I have a quick and simple spray paint project to share with you today. Neutral colored fans can be so boring. This customized painted plastic fan is perfect for back to school or someone who is wanting to match their favorite color in their décor.
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I have two boring white clip on fans similar to this convertible desk and clip fan on Amazon. When it’s really hot and humid, having a small fan to stir the air really makes a difference. I thought, why not change up the plastic white fans with a fun new color for the camper. Spray painting a plastic fan to get a custom color is much easier than it sounds and perfect for a dorm room or small apartment.
All you need to do is inspect your electric fan to see how the guard is secured. This one had some small tabs there were easy to push on to disengage them.
Dismantle Plastic Fan
After you remove the guard, look to see how the blades are attached. These fan blades were simple to remove from their housing. All I had to do was to tug on the blades to remove them from the pin. Notice the air holes under the pin.
Spray Paint Plastic Fan using Light Coats
The Small Spray Shelter from Homeright was perfect for this quick spray paint job. I used clamps on the front and back to hold it onto my work table. I prefer not working on a spray paint project on the ground.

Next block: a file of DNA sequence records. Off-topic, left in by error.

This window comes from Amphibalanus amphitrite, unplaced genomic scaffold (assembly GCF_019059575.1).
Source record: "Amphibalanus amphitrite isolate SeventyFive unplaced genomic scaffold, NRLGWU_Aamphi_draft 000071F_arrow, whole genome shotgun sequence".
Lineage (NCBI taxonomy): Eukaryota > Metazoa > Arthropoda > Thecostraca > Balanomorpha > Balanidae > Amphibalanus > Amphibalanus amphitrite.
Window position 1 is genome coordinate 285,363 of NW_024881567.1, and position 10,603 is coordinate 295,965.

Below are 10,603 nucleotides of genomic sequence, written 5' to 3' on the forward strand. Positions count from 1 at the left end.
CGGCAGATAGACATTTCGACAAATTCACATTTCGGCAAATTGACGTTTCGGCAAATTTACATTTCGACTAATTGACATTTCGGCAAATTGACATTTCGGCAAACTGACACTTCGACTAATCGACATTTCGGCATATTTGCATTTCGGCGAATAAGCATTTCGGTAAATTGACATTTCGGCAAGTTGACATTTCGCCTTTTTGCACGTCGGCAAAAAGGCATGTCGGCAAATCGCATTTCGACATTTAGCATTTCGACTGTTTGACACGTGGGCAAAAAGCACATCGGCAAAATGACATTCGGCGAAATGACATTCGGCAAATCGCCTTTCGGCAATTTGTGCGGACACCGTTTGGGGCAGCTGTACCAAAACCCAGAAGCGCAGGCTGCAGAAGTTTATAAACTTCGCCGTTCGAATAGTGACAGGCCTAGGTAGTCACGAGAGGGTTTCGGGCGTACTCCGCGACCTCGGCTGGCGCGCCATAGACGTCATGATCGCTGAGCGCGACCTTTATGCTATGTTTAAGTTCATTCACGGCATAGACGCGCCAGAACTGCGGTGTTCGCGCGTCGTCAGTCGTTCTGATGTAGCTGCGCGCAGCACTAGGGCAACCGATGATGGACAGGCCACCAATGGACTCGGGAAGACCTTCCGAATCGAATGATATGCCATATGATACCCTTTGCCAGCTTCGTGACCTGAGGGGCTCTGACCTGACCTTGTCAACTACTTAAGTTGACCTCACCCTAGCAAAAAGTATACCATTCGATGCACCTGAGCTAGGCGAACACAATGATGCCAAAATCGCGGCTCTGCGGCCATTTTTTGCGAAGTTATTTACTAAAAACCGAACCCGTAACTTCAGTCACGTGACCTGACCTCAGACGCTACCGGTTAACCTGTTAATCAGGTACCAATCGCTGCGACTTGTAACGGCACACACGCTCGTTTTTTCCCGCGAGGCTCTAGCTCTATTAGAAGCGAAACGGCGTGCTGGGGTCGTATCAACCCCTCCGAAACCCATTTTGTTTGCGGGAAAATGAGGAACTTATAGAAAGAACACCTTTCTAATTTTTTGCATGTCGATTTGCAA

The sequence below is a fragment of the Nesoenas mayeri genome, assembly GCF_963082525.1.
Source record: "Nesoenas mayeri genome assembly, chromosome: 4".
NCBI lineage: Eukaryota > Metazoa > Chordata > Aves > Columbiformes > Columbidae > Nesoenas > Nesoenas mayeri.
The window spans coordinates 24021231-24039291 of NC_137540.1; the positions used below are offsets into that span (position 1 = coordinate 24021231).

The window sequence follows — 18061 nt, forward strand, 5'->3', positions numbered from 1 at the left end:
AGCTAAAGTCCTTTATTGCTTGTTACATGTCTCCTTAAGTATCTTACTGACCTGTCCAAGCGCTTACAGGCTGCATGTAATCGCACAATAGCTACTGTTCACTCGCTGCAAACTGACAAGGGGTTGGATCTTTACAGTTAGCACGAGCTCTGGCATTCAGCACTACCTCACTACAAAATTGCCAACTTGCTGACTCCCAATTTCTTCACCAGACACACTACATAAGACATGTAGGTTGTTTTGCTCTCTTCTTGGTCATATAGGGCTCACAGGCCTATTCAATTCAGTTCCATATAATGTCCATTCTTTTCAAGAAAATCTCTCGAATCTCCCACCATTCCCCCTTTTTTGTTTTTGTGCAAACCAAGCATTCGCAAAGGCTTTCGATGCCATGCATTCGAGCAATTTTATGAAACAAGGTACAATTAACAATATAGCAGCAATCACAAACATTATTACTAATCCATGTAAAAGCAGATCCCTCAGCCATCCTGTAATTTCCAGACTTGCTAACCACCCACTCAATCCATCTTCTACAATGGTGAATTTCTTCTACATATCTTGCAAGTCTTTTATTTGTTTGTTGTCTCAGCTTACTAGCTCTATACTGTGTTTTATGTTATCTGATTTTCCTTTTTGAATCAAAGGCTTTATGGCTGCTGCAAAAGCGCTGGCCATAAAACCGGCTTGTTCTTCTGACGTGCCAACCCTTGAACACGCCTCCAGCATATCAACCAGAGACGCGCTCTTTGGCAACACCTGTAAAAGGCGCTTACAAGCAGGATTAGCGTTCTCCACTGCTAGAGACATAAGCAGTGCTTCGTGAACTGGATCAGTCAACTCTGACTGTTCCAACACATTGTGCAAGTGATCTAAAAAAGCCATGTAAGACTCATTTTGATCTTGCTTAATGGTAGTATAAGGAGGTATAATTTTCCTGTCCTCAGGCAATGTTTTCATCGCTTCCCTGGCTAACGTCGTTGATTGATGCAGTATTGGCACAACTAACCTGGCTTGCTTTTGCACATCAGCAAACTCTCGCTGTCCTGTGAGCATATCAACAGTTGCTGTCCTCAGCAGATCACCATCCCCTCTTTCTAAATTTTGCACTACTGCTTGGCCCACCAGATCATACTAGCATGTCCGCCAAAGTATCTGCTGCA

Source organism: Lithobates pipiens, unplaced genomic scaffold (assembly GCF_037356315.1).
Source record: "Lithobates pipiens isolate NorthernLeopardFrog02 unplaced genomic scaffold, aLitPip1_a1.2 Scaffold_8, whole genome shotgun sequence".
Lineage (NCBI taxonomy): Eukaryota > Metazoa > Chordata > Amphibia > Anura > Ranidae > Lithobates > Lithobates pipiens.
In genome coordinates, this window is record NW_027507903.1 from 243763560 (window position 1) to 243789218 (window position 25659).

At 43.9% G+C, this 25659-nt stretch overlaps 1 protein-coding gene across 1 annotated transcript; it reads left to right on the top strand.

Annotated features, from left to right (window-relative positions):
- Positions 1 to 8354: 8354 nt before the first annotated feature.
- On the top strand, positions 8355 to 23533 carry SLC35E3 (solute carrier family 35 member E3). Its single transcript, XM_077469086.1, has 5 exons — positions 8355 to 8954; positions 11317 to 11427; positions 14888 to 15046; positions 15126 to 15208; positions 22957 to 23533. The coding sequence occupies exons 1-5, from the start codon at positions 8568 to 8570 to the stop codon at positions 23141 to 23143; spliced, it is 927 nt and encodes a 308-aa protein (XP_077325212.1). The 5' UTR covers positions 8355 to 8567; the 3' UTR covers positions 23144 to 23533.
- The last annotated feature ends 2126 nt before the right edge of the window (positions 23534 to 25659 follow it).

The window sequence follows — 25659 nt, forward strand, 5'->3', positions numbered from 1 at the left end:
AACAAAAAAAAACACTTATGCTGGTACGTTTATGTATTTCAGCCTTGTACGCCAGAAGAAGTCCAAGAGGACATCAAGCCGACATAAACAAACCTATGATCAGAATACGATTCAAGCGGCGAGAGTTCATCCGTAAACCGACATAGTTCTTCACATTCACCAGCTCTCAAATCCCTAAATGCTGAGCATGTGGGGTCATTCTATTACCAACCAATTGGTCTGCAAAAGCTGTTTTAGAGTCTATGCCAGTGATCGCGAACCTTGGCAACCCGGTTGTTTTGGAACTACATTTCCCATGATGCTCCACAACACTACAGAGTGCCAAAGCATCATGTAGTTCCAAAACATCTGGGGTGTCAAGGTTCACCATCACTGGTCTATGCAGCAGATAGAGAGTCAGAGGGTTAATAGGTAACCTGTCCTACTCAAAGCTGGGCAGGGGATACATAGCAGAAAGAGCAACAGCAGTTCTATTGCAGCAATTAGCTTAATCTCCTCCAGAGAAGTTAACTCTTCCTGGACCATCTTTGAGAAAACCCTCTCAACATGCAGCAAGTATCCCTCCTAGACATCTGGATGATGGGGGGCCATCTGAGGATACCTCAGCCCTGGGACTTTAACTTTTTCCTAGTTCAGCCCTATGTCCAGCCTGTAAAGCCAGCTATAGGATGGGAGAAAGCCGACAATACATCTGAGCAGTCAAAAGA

Follow the directions on your can as far as dry time. All brands are different on the window of opportunity of coverage. On some, it’s within 20 minutes or after 24 HOURS. I don’t want you to have to wait that long to finish your project. This paint is Sea Glass by Krylon.
I sprayed all the pieces on one side, let it dry then shifted them to get the opposite sides. You can see I wrapped the white cord in a baggie. I secured the baggie with painter’s tape.
Cover air intake holes of fan with painter's tape
There were a couple of intake areas (for air). I chose to tape those up so I could get a good coverage of a base coat.
The small fan blades worked best resting on the lid of the spray paint can. I was able to keep the baggie (cord) from resting on the fan.
Here you can see where I taped off the air intake. I removed the tape and carefully shot the spray paint from the side with a light coat to keep it from getting on the motor. Continue doing the other air intake holes the same way.
Use caution when spraying paint around fan motor
These air intake slots were also taped, then sprayed lightly from the side.
A small portion of the cord received some spray paint by accident. I suppose you could paint the cord as well if you desire.
Pretty spray painted plastic fan
I seriously LOVE the new Sea Glass color-who knew you could change up a plastic fan so easily with spray paint?
You should pin this to share it with your friends, then you’ll have the tutorial handy when you are ready to tackle this project.
How to spray paint a Box Fan
- Dismantle Box Fan
- Use Painter's Tape to Cover Motor (stuff cord into plastic baggie)
- Paint Fan's Grills and Blades with Modern White
- Paint Box Fan Sea Glass by Krylon
- Reassemble Box Fan
Here's the new box fan resting on the newly painted outdoor rug.
You can also paint a plastic frame.
Gail Wilson is the author and mastermind behind My Repurposed Life. She is obsessed with finding potential in unexpected places and believes that with a little hard work and imagination, any old thing can be made useful again, including herself!
Gail reinvented herself during a midlife crisis and has found purpose again. She hopes you will find new ideas for old things and pick up a few tools along the way.